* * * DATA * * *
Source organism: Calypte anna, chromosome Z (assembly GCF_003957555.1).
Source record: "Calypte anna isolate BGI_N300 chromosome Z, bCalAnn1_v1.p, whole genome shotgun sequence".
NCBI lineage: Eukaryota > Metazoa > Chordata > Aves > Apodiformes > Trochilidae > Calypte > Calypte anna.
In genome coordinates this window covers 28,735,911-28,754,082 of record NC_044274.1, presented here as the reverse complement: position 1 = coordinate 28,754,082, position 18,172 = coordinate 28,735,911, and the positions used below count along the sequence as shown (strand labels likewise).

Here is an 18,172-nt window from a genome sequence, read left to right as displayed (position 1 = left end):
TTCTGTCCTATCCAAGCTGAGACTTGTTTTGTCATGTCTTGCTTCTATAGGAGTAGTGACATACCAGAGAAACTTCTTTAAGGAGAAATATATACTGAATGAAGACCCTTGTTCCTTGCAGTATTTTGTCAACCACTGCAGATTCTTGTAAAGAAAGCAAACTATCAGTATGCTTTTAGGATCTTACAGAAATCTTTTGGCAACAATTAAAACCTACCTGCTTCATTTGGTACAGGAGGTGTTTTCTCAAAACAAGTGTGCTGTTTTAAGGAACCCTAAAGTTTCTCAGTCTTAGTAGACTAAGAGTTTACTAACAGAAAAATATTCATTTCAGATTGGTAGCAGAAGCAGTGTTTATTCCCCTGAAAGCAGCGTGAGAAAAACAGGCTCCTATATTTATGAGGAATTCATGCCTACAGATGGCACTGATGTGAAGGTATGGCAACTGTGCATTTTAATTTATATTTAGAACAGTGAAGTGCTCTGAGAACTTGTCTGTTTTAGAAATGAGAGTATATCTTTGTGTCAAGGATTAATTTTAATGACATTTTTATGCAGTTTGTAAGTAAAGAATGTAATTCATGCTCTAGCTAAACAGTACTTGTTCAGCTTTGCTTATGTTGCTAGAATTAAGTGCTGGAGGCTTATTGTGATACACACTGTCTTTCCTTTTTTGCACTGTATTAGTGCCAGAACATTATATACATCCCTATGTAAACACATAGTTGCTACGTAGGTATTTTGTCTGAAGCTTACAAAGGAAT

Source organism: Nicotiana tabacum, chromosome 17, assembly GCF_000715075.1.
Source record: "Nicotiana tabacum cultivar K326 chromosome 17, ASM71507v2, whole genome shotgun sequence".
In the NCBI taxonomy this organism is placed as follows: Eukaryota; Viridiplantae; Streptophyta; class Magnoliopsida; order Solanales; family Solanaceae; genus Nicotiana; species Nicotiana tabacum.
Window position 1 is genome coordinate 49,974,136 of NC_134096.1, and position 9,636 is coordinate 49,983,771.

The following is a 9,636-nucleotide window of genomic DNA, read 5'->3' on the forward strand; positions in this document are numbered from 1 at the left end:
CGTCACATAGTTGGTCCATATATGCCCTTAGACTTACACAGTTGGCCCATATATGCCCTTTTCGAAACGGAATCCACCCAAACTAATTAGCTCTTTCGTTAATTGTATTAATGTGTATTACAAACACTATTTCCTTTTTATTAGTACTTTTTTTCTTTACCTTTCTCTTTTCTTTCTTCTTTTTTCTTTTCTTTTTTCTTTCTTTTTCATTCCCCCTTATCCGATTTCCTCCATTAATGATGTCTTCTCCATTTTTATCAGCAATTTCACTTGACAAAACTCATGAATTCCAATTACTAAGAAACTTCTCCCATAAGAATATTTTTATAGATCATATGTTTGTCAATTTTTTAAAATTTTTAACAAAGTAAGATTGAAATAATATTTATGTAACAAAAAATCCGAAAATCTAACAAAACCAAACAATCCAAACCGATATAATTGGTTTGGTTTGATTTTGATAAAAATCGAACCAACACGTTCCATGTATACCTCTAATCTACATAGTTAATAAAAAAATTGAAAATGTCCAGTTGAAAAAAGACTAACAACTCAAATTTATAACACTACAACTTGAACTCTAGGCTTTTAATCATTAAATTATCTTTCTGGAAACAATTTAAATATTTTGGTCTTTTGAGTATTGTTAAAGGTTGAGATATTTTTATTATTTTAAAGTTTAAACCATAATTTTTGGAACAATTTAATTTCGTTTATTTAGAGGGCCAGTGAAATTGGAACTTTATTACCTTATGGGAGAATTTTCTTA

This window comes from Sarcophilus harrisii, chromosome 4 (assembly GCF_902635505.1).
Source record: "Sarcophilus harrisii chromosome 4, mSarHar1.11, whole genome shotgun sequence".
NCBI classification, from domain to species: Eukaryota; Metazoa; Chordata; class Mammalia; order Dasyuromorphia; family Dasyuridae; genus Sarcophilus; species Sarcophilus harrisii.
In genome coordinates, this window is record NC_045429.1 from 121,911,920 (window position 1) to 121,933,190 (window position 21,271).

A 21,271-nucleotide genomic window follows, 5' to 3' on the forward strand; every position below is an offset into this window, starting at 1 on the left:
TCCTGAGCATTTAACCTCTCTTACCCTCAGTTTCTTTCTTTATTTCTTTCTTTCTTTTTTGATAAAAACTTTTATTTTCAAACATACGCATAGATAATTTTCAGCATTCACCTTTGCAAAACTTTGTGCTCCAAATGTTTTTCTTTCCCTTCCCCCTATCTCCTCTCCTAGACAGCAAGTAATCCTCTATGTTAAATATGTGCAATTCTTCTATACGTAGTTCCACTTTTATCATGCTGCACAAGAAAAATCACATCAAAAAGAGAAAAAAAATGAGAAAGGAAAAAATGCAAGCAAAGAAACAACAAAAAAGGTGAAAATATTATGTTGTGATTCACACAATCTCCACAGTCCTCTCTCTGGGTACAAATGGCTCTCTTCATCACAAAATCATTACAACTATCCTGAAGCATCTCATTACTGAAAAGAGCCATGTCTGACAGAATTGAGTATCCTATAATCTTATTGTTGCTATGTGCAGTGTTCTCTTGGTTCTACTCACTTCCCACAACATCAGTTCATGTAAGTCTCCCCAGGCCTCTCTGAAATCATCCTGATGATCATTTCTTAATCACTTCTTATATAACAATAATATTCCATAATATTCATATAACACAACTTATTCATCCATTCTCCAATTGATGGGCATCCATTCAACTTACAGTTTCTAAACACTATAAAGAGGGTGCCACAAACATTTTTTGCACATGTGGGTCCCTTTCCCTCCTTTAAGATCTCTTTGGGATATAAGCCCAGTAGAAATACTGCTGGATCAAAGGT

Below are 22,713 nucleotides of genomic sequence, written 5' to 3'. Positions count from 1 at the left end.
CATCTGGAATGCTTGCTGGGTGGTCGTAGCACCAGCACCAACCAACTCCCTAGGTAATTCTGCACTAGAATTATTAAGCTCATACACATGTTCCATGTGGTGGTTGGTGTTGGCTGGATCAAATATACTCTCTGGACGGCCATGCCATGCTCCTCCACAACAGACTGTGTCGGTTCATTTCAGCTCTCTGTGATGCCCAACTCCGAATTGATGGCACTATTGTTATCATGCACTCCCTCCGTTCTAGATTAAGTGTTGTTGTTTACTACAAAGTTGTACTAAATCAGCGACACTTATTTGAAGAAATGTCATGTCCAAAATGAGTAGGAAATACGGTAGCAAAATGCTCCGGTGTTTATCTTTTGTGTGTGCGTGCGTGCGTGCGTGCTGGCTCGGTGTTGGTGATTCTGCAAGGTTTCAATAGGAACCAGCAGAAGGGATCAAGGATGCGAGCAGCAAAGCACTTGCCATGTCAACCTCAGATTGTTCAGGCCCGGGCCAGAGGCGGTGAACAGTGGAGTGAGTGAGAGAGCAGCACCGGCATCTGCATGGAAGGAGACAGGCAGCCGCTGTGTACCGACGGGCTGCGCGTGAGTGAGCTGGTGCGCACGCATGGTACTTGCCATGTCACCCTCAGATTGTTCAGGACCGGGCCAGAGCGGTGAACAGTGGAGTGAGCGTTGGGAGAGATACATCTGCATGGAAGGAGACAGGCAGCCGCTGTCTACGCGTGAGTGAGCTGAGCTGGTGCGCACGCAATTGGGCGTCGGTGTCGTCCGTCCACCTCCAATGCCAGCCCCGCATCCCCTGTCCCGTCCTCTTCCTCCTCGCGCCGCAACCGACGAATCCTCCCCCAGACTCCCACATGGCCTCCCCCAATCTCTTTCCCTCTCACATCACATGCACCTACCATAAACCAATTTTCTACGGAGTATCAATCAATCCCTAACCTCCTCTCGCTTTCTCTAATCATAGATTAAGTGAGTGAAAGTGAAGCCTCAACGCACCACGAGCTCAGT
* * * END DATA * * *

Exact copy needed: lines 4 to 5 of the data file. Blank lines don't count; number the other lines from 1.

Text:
In genome coordinates this window covers 28,735,911-28,754,082 of record NC_044274.1, presented here as the reverse complement: position 1 = coordinate 28,754,082, position 18,172 = coordinate 28,735,911, and the positions used below count along the sequence as shown (strand labels likewise).

Here is an 18,172-nt window from a genome sequence, read left to right as displayed (position 1 = left end):